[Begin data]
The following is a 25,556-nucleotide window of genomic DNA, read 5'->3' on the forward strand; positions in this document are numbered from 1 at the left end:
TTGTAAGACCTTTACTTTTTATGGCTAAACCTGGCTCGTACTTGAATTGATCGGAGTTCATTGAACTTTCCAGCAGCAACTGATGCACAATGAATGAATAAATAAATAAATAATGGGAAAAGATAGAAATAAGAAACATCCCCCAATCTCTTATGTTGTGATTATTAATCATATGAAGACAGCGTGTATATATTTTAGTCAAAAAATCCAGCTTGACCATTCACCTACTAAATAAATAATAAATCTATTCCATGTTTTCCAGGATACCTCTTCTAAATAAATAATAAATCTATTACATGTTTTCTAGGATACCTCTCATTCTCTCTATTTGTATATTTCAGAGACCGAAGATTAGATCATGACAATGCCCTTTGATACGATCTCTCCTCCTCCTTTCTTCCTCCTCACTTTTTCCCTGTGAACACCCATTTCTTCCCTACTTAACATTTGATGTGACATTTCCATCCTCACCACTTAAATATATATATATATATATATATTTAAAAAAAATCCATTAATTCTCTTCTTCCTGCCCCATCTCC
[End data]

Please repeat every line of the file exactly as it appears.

The following is a 25,556-nucleotide window of genomic DNA, read 5'->3' on the forward strand; positions in this document are numbered from 1 at the left end:
TTGTAAGACCTTTACTTTTTATGGCTAAACCTGGCTCGTACTTGAATTGATCGGAGTTCATTGAACTTTCCAGCAGCAACTGATGCACAATGAATGAATAAATAAATAAATAATGGGAAAAGATAGAAATAAGAAACATCCCCCAATCTCTTATGTTGTGATTATTAATCATATGAAGACAGCGTGTATATATTTTAGTCAAAAAATCCAGCTTGACCATTCACCTACTAAATAAATAATAAATCTATTCCATGTTTTCCAGGATACCTCTTCTAAATAAATAATAAATCTATTACATGTTTTCTAGGATACCTCTCATTCTCTCTATTTGTATATTTCAGAGACCGAAGATTAGATCATGACAATGCCCTTTGATACGATCTCTCCTCCTCCTTTCTTCCTCCTCACTTTTTCCCTGTGAACACCCATTTCTTCCCTACTTAACATTTGATGTGACATTTCCATCCTCACCACTTAAATATATATATATATATATATATTTAAAAAAAATCCATTAATTCTCTTCTTCCTGCCCCATCTCC